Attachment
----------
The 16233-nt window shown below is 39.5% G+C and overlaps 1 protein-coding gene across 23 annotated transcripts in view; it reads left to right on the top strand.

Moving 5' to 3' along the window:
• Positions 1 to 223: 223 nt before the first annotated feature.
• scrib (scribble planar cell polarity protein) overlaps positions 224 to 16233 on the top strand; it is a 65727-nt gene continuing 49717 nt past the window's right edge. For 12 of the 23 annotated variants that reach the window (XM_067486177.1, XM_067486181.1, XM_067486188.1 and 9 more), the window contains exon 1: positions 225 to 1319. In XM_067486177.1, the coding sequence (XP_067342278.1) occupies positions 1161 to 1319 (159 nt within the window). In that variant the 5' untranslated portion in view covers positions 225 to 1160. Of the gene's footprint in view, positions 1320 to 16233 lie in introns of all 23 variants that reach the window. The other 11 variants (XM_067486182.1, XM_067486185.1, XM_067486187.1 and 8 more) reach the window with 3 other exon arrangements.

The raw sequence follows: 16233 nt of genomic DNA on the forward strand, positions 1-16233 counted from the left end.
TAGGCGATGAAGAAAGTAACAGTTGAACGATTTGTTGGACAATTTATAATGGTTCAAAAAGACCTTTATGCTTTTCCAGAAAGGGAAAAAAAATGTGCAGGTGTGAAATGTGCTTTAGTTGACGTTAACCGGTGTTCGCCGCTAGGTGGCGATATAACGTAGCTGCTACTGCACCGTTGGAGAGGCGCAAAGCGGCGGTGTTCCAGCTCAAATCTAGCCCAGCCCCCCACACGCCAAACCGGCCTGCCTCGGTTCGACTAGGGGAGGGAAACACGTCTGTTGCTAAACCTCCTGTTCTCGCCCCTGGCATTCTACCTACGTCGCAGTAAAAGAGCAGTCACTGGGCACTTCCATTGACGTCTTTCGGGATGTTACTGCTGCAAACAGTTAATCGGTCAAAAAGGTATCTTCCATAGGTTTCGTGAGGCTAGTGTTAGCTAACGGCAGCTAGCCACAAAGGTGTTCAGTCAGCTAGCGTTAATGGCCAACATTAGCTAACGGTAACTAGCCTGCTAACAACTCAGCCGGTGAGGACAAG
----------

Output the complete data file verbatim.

The 16233-nt window shown below is 39.5% G+C and overlaps 1 protein-coding gene across 23 annotated transcripts in view; it reads left to right on the top strand.

Moving 5' to 3' along the window:
• Positions 1 to 223: 223 nt before the first annotated feature.
• scrib (scribble planar cell polarity protein) overlaps positions 224 to 16233 on the top strand; it is a 65727-nt gene continuing 49717 nt past the window's right edge. For 12 of the 23 annotated variants that reach the window (XM_067486177.1, XM_067486181.1, XM_067486188.1 and 9 more), the window contains exon 1: positions 225 to 1319. In XM_067486177.1, the coding sequence (XP_067342278.1) occupies positions 1161 to 1319 (159 nt within the window). In that variant the 5' untranslated portion in view covers positions 225 to 1160. Of the gene's footprint in view, positions 1320 to 16233 lie in introns of all 23 variants that reach the window. The other 11 variants (XM_067486182.1, XM_067486185.1, XM_067486187.1 and 8 more) reach the window with 3 other exon arrangements.

The raw sequence follows: 16233 nt of genomic DNA on the forward strand, positions 1-16233 counted from the left end.
TAGGCGATGAAGAAAGTAACAGTTGAACGATTTGTTGGACAATTTATAATGGTTCAAAAAGACCTTTATGCTTTTCCAGAAAGGGAAAAAAAATGTGCAGGTGTGAAATGTGCTTTAGTTGACGTTAACCGGTGTTCGCCGCTAGGTGGCGATATAACGTAGCTGCTACTGCACCGTTGGAGAGGCGCAAAGCGGCGGTGTTCCAGCTCAAATCTAGCCCAGCCCCCCACACGCCAAACCGGCCTGCCTCGGTTCGACTAGGGGAGGGAAACACGTCTGTTGCTAAACCTCCTGTTCTCGCCCCTGGCATTCTACCTACGTCGCAGTAAAAGAGCAGTCACTGGGCACTTCCATTGACGTCTTTCGGGATGTTACTGCTGCAAACAGTTAATCGGTCAAAAAGGTATCTTCCATAGGTTTCGTGAGGCTAGTGTTAGCTAACGGCAGCTAGCCACAAAGGTGTTCAGTCAGCTAGCGTTAATGGCCAACATTAGCTAACGGTAACTAGCCTGCTAACAACTCAGCCGGTGAGGACAAG